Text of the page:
The role of inclusive human-centred design in creating equal experiences.
For a recent Urban Planning university assignment, I had to analyse the Australian Bureau of Statistics Census data to find development opportunities. It was an interesting exercise, not only because it made me reflect on the future, but because it revealed a shocking reality that Australia has become a less equal country.
In ‘Glimpses of Utopia’, Jess Scully, Deputy Lord Mayor of Sydney, talks in-depth about these alarming statistics and suggests actions to try avoid the path many other countries have taken. According to ABS, ‘the average wealth of the richest 20 per cent households is more than 70 times higher than the average net worth held by the households in the bottom 20 per cent of the wealth distribution’.
This got me asking; what role does design and architecture play in creating equal experiences for people regardless of their social status?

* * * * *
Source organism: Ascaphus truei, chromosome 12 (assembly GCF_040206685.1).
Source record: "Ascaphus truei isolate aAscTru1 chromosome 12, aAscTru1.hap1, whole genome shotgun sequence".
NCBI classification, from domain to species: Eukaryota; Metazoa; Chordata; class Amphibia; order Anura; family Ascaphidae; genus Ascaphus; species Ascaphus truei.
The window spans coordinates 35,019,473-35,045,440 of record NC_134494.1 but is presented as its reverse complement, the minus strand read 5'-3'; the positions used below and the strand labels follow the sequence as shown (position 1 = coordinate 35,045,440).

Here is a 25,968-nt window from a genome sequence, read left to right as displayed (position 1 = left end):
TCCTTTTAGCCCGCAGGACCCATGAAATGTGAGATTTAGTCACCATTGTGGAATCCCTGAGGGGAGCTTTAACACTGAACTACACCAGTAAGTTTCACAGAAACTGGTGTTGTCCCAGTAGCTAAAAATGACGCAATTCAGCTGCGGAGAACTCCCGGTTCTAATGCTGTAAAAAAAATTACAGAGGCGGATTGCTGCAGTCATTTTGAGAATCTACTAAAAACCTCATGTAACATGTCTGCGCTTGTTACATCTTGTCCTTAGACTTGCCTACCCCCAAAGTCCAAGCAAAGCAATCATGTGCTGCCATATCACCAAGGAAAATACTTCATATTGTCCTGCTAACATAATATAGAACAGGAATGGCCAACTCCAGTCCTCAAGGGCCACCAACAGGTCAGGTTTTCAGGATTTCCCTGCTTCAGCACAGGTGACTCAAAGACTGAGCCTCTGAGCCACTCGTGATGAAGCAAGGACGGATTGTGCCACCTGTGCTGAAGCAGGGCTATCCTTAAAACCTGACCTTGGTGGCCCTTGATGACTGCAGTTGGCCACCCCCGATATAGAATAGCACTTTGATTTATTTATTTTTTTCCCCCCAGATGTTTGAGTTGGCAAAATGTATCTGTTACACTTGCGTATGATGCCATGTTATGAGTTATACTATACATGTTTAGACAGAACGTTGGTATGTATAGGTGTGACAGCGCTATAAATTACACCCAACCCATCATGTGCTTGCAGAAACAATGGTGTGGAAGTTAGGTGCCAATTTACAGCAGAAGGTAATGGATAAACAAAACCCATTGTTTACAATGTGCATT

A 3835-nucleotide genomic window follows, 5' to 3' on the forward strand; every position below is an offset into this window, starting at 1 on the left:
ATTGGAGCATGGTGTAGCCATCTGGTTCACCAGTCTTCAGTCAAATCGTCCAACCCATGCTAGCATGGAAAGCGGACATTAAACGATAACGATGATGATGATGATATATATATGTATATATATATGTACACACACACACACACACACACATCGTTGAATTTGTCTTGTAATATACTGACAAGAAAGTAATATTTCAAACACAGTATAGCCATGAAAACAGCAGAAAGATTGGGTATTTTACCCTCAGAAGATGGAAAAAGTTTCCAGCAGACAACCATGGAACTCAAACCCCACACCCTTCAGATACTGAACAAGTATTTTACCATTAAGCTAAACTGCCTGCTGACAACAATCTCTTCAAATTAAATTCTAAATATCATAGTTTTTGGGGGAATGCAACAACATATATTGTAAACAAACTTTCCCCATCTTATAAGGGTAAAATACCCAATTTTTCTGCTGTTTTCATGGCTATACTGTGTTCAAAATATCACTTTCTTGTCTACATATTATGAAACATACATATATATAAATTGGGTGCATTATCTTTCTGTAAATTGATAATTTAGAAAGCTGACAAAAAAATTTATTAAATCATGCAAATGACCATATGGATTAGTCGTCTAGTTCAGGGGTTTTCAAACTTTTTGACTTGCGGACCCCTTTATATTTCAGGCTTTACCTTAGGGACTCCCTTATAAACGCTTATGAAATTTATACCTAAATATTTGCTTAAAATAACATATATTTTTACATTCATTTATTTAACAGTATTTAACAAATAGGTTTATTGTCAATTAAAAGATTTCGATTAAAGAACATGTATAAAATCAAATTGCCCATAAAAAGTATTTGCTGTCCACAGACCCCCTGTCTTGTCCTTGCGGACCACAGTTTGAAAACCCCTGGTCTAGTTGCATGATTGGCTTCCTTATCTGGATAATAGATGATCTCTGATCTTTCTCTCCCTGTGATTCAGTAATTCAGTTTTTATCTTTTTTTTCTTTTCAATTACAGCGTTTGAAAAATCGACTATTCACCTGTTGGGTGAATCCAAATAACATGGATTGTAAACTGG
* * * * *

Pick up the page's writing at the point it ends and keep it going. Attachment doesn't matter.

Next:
These days we often apply the term ‘human-centred design’ in relation to this question, but how inclusive does an architectural or urban design approach need to be for it to truly be ‘human centred’?
Let’s take an example from my personal experience. When I first came to Sydney, I lived in a studio apartment with one small window and a view almost entirely blocked by an ugly exterior steel shade. In short, my apartment wasn’t aesthetically pleasing, I didn’t have the opportunity to work in a lovely office, and I couldn’t afford to stay in a nice holiday house. This could have had a highly negative impact on me if I hadn’t found my way to the Opera House stairs, where I used to sit for a couple of hours a week reading books. Being close to a beautifully built structure helped me connect to my new city and brought me a sense of peace and hope.
You might have been in similar situations when you first experienced an iconic state-of-the-art building, a gorgeous landscape or a beautiful house with astonishing views. Is it fair to say that something had slightly changed in you after you left that building or place? You experienced something bigger, better, richer than what you were used to. From then on, your everyday surroundings looked just that little bit different. This is what I describe as an enriching human-centred design for the built environment.